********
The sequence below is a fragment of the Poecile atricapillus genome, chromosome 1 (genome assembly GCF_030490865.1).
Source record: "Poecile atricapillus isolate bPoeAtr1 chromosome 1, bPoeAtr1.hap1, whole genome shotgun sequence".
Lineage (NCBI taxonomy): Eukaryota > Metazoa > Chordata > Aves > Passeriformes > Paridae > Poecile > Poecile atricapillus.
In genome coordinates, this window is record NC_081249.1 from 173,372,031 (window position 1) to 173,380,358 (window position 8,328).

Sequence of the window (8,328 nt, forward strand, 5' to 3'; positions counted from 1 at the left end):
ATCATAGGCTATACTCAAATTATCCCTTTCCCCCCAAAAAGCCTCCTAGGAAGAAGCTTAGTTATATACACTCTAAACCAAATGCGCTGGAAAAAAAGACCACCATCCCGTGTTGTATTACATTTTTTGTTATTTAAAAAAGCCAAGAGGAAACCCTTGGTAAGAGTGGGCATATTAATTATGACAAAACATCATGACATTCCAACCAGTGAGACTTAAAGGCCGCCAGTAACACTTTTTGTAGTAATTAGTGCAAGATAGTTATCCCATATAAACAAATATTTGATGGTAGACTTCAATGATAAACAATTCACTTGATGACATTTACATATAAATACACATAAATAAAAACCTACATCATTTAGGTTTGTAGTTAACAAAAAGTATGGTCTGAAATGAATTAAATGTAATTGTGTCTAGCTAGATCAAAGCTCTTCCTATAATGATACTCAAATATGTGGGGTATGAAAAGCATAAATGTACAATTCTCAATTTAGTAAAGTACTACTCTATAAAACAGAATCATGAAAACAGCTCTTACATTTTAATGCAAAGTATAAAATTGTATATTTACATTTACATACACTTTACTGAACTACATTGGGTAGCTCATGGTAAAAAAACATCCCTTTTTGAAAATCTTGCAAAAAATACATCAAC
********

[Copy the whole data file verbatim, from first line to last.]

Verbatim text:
The sequence below is a fragment of the Poecile atricapillus genome, chromosome 1 (genome assembly GCF_030490865.1).
Source record: "Poecile atricapillus isolate bPoeAtr1 chromosome 1, bPoeAtr1.hap1, whole genome shotgun sequence".
Lineage (NCBI taxonomy): Eukaryota > Metazoa > Chordata > Aves > Passeriformes > Paridae > Poecile > Poecile atricapillus.
In genome coordinates, this window is record NC_081249.1 from 173,372,031 (window position 1) to 173,380,358 (window position 8,328).

Sequence of the window (8,328 nt, forward strand, 5' to 3'; positions counted from 1 at the left end):
ATCATAGGCTATACTCAAATTATCCCTTTCCCCCCAAAAAGCCTCCTAGGAAGAAGCTTAGTTATATACACTCTAAACCAAATGCGCTGGAAAAAAAGACCACCATCCCGTGTTGTATTACATTTTTTGTTATTTAAAAAAGCCAAGAGGAAACCCTTGGTAAGAGTGGGCATATTAATTATGACAAAACATCATGACATTCCAACCAGTGAGACTTAAAGGCCGCCAGTAACACTTTTTGTAGTAATTAGTGCAAGATAGTTATCCCATATAAACAAATATTTGATGGTAGACTTCAATGATAAACAATTCACTTGATGACATTTACATATAAATACACATAAATAAAAACCTACATCATTTAGGTTTGTAGTTAACAAAAAGTATGGTCTGAAATGAATTAAATGTAATTGTGTCTAGCTAGATCAAAGCTCTTCCTATAATGATACTCAAATATGTGGGGTATGAAAAGCATAAATGTACAATTCTCAATTTAGTAAAGTACTACTCTATAAAACAGAATCATGAAAACAGCTCTTACATTTTAATGCAAAGTATAAAATTGTATATTTACATTTACATACACTTTACTGAACTACATTGGGTAGCTCATGGTAAAAAAACATCCCTTTTTGAAAATCTTGCAAAAAATACATCAAC